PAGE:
You can simplify the process of moving files from a folder inside your classroom Dropoff Folder to your office computer if you first create a destination folder on your desktop (rather than letting the incoming files clutter up the desktop as they appear). For the following example, I have created a folder on the desktop titled “Destination Folder” in Figure 17.
When you double-click the resulting folder icon, the left column of the WinSCP dialog box should appear empty, as in Figure 18. Next, double-click the Dropoff Folder and select the specific interior dropoff folder you want to move files from. In this example, I am moving files from the folder “Place Letter Here.”
You can either move an entire folder, or open a folder and select all or some of the files inside it for transfer. To move a folder, position the cursor over the folder (in this case, “Place Letter Here”), hold down the left key of the mouse, drag the folder to the empty left column, and release the mouse key. On the other hand, if you want to move all or selected files within a folder, open the folder with a double-click, then choose one of two ways to mark the files. You can select all the files at once by clicking on the “Mark” option in the menu at the top of the screen as shown in Figure 15 above, then hitting “Select All.” Alternatively, you can select multiple files by clicking on a single file and then holding down the shift key and down-arrow key simultaneously until all the desired files have been highlighted. Either way, you can now move the highlighted files by dragging them to the Destination Folder on the desktop as shown in Figure 19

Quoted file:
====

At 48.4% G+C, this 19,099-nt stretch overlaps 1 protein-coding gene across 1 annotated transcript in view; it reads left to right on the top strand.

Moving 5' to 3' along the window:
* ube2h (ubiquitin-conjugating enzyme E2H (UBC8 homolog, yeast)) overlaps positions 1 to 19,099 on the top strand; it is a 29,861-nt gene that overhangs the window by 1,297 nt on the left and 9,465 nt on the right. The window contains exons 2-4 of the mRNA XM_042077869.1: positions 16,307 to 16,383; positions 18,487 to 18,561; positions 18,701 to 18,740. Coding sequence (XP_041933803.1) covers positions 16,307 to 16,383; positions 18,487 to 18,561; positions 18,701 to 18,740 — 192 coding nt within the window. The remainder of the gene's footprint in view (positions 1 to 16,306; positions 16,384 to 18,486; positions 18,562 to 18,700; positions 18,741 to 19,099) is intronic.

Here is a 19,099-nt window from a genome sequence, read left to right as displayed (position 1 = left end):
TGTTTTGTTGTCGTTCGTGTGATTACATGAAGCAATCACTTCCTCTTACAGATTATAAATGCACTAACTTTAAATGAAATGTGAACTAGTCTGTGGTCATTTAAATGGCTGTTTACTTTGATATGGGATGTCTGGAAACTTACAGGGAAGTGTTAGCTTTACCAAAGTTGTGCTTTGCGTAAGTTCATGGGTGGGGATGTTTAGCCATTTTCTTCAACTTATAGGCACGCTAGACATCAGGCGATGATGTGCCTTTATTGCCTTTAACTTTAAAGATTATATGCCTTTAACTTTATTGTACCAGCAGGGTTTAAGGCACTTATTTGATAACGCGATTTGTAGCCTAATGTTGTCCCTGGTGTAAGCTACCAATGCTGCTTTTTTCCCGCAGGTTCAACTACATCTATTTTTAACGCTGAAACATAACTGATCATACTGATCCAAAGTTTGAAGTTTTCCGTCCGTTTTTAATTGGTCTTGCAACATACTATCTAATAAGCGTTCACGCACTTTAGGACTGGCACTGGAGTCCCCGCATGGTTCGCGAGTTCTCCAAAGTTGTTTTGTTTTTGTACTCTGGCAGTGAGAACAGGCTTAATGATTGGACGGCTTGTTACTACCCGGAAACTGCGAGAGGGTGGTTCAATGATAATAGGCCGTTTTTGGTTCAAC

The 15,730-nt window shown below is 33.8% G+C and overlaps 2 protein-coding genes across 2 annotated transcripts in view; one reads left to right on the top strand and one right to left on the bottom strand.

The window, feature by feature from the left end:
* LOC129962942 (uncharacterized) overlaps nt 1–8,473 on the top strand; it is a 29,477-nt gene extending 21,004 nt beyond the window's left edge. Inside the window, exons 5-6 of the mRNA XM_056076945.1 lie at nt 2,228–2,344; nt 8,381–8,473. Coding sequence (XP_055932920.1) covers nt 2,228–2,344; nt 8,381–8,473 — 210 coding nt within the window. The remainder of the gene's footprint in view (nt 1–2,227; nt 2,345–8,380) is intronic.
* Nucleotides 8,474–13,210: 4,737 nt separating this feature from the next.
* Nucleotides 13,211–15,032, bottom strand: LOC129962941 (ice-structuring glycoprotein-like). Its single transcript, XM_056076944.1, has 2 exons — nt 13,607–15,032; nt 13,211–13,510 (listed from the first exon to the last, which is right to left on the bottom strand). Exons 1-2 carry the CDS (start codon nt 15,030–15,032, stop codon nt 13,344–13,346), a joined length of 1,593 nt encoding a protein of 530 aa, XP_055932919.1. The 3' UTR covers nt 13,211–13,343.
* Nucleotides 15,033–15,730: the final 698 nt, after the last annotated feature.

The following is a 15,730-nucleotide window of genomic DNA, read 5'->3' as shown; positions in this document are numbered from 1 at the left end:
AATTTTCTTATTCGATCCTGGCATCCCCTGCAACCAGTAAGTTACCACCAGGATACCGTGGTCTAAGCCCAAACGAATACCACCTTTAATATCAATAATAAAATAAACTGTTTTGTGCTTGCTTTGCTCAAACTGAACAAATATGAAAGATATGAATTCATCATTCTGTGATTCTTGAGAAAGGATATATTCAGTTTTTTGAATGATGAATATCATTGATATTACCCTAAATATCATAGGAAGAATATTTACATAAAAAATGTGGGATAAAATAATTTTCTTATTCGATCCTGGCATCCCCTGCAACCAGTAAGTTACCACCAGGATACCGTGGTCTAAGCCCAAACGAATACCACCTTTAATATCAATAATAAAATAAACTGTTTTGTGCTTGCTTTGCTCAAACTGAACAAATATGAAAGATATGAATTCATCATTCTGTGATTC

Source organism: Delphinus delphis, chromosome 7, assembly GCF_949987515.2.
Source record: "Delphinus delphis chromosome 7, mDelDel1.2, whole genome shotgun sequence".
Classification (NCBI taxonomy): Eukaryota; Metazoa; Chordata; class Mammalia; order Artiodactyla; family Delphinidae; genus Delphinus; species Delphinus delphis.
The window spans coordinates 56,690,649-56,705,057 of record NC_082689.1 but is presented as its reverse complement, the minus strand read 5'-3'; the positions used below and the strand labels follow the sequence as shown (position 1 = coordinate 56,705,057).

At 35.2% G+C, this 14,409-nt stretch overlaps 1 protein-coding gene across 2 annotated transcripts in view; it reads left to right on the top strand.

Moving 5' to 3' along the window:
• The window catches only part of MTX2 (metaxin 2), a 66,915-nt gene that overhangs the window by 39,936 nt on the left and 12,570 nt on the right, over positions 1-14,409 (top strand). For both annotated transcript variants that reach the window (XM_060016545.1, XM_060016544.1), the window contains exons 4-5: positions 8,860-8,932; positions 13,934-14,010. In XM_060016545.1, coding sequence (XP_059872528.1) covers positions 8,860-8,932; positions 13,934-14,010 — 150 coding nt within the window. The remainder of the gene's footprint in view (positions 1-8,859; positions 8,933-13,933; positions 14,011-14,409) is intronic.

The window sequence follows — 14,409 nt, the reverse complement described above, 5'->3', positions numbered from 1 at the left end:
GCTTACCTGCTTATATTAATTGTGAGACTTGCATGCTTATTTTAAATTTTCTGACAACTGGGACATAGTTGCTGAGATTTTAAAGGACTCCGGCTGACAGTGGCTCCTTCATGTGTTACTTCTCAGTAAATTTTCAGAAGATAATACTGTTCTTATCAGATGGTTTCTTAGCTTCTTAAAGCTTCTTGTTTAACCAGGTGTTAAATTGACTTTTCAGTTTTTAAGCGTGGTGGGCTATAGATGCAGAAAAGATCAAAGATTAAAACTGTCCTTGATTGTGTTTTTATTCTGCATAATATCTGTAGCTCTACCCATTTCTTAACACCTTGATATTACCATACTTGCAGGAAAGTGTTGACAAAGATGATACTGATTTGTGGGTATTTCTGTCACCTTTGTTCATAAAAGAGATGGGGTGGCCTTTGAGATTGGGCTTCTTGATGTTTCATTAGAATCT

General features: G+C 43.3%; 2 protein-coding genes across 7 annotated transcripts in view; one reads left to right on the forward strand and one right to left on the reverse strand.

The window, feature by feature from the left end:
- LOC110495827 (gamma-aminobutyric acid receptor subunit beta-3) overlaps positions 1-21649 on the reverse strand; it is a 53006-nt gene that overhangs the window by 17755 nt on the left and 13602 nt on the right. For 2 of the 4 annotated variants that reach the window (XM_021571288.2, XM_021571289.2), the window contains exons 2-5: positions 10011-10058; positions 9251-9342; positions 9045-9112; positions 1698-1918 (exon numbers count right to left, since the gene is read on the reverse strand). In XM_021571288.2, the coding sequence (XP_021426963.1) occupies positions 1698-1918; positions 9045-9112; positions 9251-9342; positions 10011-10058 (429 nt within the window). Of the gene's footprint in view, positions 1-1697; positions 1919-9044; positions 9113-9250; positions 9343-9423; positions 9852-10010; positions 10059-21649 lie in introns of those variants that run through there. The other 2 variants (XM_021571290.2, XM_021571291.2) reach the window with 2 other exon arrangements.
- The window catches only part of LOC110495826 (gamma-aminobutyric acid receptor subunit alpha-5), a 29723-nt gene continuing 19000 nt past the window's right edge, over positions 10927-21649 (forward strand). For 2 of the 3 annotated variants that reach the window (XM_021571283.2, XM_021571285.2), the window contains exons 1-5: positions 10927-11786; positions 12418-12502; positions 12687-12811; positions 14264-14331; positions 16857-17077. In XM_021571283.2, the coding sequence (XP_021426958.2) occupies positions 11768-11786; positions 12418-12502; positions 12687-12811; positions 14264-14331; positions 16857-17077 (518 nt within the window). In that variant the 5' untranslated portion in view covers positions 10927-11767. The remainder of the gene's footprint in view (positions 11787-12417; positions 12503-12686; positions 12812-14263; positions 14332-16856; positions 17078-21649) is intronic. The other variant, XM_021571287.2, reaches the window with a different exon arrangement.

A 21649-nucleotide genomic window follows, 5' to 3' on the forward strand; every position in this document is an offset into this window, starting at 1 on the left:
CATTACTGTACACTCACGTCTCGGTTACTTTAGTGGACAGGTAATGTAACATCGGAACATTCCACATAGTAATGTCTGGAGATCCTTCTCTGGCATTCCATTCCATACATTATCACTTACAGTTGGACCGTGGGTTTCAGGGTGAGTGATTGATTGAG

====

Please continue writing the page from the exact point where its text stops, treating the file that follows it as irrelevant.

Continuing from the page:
Before the application moves the files, it prompts you to verify the transfer. Hit the “Copy” button indicated in Figure 14 above.
EXITING AND RECONNECTING
Once you’ve moved the files you want to transfer, click the X in the upper right corner of the WinSCP dialog box as circled in Figure 20.
Alternatively, click on “Commands” in the menu line, then select “Quit,” as shown in Figure 21.
In either case, a dialog box will ask you to verify that you wish to quit the application. Click the OK button. The next time you want to use WinSCP, simply double-click its desktop icon as shown in Figure 1. If you saved the login info (Host name, User name, and Password), the application will take you to the Login box shown in Figure 5. Hit the “Login” button to connect.